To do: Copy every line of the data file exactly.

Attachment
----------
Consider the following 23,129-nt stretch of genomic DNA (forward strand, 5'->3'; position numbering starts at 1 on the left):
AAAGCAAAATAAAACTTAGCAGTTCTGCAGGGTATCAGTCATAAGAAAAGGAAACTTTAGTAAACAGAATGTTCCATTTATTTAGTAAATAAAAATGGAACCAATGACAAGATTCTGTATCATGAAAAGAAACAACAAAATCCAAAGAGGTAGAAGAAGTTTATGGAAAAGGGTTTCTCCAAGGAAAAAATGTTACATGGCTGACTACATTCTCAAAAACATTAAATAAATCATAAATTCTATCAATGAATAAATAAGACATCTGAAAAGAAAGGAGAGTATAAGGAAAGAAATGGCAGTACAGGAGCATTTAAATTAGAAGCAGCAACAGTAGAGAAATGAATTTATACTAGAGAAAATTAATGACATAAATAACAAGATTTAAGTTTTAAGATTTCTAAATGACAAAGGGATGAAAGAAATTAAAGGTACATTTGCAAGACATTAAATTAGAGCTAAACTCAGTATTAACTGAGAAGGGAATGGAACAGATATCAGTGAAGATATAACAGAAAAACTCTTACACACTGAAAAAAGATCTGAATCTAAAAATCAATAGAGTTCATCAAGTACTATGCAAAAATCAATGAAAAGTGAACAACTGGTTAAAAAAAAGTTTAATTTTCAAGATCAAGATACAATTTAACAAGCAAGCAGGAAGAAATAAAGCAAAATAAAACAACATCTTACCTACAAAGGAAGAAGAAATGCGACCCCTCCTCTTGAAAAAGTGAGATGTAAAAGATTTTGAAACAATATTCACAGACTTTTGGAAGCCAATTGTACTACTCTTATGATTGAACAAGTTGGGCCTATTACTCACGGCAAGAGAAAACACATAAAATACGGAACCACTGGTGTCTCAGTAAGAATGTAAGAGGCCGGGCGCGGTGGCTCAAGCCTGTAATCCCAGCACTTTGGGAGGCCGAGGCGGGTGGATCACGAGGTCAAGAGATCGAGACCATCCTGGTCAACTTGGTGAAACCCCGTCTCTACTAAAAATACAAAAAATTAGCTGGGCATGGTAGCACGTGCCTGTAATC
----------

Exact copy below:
Consider the following 23,129-nt stretch of genomic DNA (forward strand, 5'->3'; position numbering starts at 1 on the left):
AAAGCAAAATAAAACTTAGCAGTTCTGCAGGGTATCAGTCATAAGAAAAGGAAACTTTAGTAAACAGAATGTTCCATTTATTTAGTAAATAAAAATGGAACCAATGACAAGATTCTGTATCATGAAAAGAAACAACAAAATCCAAAGAGGTAGAAGAAGTTTATGGAAAAGGGTTTCTCCAAGGAAAAAATGTTACATGGCTGACTACATTCTCAAAAACATTAAATAAATCATAAATTCTATCAATGAATAAATAAGACATCTGAAAAGAAAGGAGAGTATAAGGAAAGAAATGGCAGTACAGGAGCATTTAAATTAGAAGCAGCAACAGTAGAGAAATGAATTTATACTAGAGAAAATTAATGACATAAATAACAAGATTTAAGTTTTAAGATTTCTAAATGACAAAGGGATGAAAGAAATTAAAGGTACATTTGCAAGACATTAAATTAGAGCTAAACTCAGTATTAACTGAGAAGGGAATGGAACAGATATCAGTGAAGATATAACAGAAAAACTCTTACACACTGAAAAAAGATCTGAATCTAAAAATCAATAGAGTTCATCAAGTACTATGCAAAAATCAATGAAAAGTGAACAACTGGTTAAAAAAAAGTTTAATTTTCAAGATCAAGATACAATTTAACAAGCAAGCAGGAAGAAATAAAGCAAAATAAAACAACATCTTACCTACAAAGGAAGAAGAAATGCGACCCCTCCTCTTGAAAAAGTGAGATGTAAAAGATTTTGAAACAATATTCACAGACTTTTGGAAGCCAATTGTACTACTCTTATGATTGAACAAGTTGGGCCTATTACTCACGGCAAGAGAAAACACATAAAATACGGAACCACTGGTGTCTCAGTAAGAATGTAAGAGGCCGGGCGCGGTGGCTCAAGCCTGTAATCCCAGCACTTTGGGAGGCCGAGGCGGGTGGATCACGAGGTCAAGAGATCGAGACCATCCTGGTCAACTTGGTGAAACCCCGTCTCTACTAAAAATACAAAAAATTAGCTGGGCATGGTAGCACGTGCCTGTAATC